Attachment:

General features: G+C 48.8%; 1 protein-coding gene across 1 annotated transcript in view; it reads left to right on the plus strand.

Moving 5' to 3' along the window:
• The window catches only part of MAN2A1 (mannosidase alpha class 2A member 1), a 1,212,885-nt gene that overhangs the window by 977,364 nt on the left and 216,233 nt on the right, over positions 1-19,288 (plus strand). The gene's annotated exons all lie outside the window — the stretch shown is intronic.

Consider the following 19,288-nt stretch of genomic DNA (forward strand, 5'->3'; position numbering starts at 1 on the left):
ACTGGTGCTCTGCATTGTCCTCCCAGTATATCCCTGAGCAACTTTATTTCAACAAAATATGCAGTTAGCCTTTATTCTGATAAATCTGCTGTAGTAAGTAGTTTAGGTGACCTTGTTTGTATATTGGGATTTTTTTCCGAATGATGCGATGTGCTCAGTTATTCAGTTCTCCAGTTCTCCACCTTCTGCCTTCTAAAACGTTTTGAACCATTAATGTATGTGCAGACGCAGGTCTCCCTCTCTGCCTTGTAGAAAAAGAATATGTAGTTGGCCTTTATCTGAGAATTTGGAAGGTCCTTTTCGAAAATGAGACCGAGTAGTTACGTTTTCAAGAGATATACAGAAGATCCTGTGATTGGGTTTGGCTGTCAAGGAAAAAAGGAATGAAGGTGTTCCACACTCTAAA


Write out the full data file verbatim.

General features: G+C 48.8%; 1 protein-coding gene across 1 annotated transcript in view; it reads left to right on the plus strand.

Moving 5' to 3' along the window:
• The window catches only part of MAN2A1 (mannosidase alpha class 2A member 1), a 1,212,885-nt gene that overhangs the window by 977,364 nt on the left and 216,233 nt on the right, over positions 1-19,288 (plus strand). The gene's annotated exons all lie outside the window — the stretch shown is intronic.

Consider the following 19,288-nt stretch of genomic DNA (forward strand, 5'->3'; position numbering starts at 1 on the left):
ACTGGTGCTCTGCATTGTCCTCCCAGTATATCCCTGAGCAACTTTATTTCAACAAAATATGCAGTTAGCCTTTATTCTGATAAATCTGCTGTAGTAAGTAGTTTAGGTGACCTTGTTTGTATATTGGGATTTTTTTCCGAATGATGCGATGTGCTCAGTTATTCAGTTCTCCAGTTCTCCACCTTCTGCCTTCTAAAACGTTTTGAACCATTAATGTATGTGCAGACGCAGGTCTCCCTCTCTGCCTTGTAGAAAAAGAATATGTAGTTGGCCTTTATCTGAGAATTTGGAAGGTCCTTTTCGAAAATGAGACCGAGTAGTTACGTTTTCAAGAGATATACAGAAGATCCTGTGATTGGGTTTGGCTGTCAAGGAAAAAAGGAATGAAGGTGTTCCACACTCTAAA